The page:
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What are billbugs you might be asking. Billbugs are a common turf pest. They’re a beetle that falls under the weevil family. Depending on the species they range from ½”-1” in length. They have a noticeable snout that is similar looking to an elephant’s trunk. They’re normally gray to brown in color. During the larval stage they have a white, grub like appearance with no legs .

These pests are resilient and thrive in a variety of climates. During the warm summer months, adults will travel over driveways and walk ways to infest new yards. They may gather on home sidings, but they rarely come into the house. When they’re around doors and windows they may wonder inside, but they can’t survive long away from the lawn or garden.

They can be a serious lawn pest, but are harmless to pets and people. Billbugs feed on grasses and garden crops. Damage occurs when adults cut into the stem to lay eggs and feed on the plant’s juices. Larvae eat the plants stems and roots that are underground. You can even find that large infestations can cause other pests to come into the yard including birds, wasps and even skunks like to feed on billbugs.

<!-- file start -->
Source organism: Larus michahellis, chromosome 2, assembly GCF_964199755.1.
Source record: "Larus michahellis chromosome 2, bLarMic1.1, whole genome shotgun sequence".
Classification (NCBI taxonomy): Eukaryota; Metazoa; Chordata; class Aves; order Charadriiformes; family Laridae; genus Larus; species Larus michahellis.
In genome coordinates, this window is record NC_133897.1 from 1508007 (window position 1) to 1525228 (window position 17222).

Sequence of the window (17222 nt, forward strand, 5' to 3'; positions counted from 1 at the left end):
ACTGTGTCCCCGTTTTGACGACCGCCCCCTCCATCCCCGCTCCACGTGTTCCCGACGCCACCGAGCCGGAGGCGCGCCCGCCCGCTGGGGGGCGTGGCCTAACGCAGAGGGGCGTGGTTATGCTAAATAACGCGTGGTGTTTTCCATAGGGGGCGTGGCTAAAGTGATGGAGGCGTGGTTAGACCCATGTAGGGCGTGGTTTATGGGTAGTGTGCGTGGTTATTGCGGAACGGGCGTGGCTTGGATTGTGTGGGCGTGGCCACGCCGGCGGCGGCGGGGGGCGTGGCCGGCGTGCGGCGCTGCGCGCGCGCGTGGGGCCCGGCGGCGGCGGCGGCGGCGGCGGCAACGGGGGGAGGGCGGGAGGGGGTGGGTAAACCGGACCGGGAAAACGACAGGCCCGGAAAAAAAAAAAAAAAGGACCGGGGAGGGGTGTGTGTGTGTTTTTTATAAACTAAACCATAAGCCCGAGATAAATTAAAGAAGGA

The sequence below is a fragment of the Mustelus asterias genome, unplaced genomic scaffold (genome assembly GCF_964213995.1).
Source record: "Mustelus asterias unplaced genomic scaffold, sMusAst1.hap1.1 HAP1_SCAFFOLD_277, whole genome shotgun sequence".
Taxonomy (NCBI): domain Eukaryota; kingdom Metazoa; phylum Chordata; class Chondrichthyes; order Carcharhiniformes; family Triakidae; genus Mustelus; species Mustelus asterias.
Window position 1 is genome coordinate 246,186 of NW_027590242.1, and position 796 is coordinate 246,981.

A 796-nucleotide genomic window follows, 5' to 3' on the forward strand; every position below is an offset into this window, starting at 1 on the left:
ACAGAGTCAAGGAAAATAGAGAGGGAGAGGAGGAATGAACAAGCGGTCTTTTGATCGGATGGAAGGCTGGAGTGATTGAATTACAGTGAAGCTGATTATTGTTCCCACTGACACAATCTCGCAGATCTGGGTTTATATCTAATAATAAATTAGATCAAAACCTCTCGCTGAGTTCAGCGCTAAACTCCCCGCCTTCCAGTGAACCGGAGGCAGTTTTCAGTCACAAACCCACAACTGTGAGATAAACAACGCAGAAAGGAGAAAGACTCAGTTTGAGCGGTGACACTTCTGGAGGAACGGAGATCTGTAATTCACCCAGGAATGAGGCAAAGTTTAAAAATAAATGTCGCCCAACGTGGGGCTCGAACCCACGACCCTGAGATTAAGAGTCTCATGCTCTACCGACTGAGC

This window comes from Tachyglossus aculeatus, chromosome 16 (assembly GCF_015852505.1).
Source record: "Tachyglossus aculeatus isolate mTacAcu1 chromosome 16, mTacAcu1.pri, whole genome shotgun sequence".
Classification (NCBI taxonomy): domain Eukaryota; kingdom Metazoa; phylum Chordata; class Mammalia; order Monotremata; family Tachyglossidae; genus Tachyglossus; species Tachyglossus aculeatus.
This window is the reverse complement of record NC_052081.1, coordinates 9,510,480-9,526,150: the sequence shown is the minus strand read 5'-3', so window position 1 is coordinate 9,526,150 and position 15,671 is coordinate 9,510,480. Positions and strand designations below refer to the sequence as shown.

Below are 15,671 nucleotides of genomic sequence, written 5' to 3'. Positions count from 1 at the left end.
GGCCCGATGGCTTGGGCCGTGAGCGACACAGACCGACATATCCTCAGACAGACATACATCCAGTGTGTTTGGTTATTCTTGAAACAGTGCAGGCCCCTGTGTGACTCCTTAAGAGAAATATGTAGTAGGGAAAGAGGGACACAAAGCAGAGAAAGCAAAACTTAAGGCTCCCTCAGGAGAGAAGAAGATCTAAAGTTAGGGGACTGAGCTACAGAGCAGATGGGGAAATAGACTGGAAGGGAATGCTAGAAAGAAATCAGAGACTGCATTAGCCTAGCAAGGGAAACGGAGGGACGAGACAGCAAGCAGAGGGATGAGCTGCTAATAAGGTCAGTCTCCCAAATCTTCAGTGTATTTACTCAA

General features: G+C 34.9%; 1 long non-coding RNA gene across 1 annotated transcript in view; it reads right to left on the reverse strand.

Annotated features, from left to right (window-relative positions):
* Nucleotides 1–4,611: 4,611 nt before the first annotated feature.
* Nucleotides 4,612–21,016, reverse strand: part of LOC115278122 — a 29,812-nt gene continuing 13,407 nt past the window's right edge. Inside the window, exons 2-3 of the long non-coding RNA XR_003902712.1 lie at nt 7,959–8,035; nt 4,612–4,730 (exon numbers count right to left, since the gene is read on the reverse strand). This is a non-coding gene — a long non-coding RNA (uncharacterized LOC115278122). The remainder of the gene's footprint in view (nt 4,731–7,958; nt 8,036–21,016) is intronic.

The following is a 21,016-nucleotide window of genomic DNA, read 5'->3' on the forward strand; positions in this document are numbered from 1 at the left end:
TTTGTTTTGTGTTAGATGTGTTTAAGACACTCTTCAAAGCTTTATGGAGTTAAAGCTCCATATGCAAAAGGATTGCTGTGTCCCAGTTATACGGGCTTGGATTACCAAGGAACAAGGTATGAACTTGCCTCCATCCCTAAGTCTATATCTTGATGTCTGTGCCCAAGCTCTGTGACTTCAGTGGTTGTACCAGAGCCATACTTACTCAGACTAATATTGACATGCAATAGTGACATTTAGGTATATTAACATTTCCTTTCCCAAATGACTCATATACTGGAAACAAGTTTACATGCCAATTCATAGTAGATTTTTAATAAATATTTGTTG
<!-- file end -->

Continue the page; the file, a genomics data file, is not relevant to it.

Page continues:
Billbugs most commonly spawn one generation per year though reproductive can vary depending on the species and the location. Adults usually overwinter in leaf litter and lawn thatch prior to laying eggs in a chamber they cut in the grass stems. Billbug grubs hatch about 1-3 weeks later and begin inside the plant stem.

The most visible signs of billbug damage are dead spots in the grass that do not “green up” after watering. It is important to have a professional inspect the patches of dead grass to determine what is causing the damage since it can be drought, fungus or insects. To inspect for damage, pull up the dead grass. If it easily come out of the ground it could be billbug larvae damage to the roots.